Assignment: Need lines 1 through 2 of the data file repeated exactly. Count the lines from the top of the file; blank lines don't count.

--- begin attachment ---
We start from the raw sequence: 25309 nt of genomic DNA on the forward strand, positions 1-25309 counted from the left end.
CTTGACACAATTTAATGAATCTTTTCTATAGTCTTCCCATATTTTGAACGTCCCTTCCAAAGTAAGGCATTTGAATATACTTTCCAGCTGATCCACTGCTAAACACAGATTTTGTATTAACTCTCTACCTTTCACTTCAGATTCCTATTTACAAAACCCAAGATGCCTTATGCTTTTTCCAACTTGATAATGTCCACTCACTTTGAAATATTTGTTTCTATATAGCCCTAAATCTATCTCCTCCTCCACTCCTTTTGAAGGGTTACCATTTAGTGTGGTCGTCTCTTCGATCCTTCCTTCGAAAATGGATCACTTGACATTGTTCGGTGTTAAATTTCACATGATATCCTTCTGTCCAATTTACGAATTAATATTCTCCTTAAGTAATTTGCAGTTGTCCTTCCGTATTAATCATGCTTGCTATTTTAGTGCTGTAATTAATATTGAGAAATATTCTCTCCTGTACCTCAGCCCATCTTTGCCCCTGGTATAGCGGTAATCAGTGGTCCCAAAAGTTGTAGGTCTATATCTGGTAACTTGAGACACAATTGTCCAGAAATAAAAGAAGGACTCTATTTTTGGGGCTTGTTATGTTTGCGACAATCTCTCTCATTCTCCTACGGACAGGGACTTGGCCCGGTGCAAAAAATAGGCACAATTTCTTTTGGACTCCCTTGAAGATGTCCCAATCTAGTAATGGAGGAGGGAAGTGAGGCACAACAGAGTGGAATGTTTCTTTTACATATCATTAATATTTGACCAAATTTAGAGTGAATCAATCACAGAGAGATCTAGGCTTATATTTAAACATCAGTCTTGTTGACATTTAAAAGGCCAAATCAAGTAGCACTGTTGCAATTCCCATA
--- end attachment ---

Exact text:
We start from the raw sequence: 25309 nt of genomic DNA on the forward strand, positions 1-25309 counted from the left end.
CTTGACACAATTTAATGAATCTTTTCTATAGTCTTCCCATATTTTGAACGTCCCTTCCAAAGTAAGGCATTTGAATATACTTTCCAGCTGATCCACTGCTAAACACAGATTTTGTATTAACTCTCTACCTTTCACTTCAGATTCCTATTTACAAAACCCAAGATGCCTTATGCTTTTTCCAACTTGATAATGTCCACTCACTTTGAAATATTTGTTTCTATATAGCCCTAAATCTATCTCCTCCTCCACTCCTTTTGAAGGGTTACCATTTAGTGTGGTCGTCTCTTCGATCCTTCCTTCGAAAATGGATCACTTGACATTGTTCGGTGTTAAATTTCACATGATATCCTTCTGTCCAATTTACGAATTAATATTCTCCTTAAGTAATTTGCAGTTGTCCTTCCGTATTAATCATGCTTGCTATTTTAGTGCTGTAATTAATATTGAGAAATATTCTCTCCTGTACCTCAGCCCATCTTTGCCCCTGGTATAGCGGTAATCAGTGGTCCCAAAAGTTGTAGGTCTATATCTGGTAACTTGAGACACAATTGTCCAGAAATAAAAGAAGGACTCTATTTTTGGGGCTTGTTATGTTTGCGACAATCTCTCTCATTCTCCTACGGACAGGGACTTGGCCCGGTGCAAAAAATAGGCACAATTTCTTTTGGACTCCCTTGAAGATGTCCCAATCTAGTAATGGAGGAGGGAAGTGAGGCACAACAGAGTGGAATGTTTCTTTTACATATCATTAATATTTGACCAAATTTAGAGTGAATCAATCACAGAGAGATCTAGGCTTATATTTAAACATCAGTCTTGTTGACATTTAAAAGGCCAAATCAAGTAGCACTGTTGCAATTCCCATA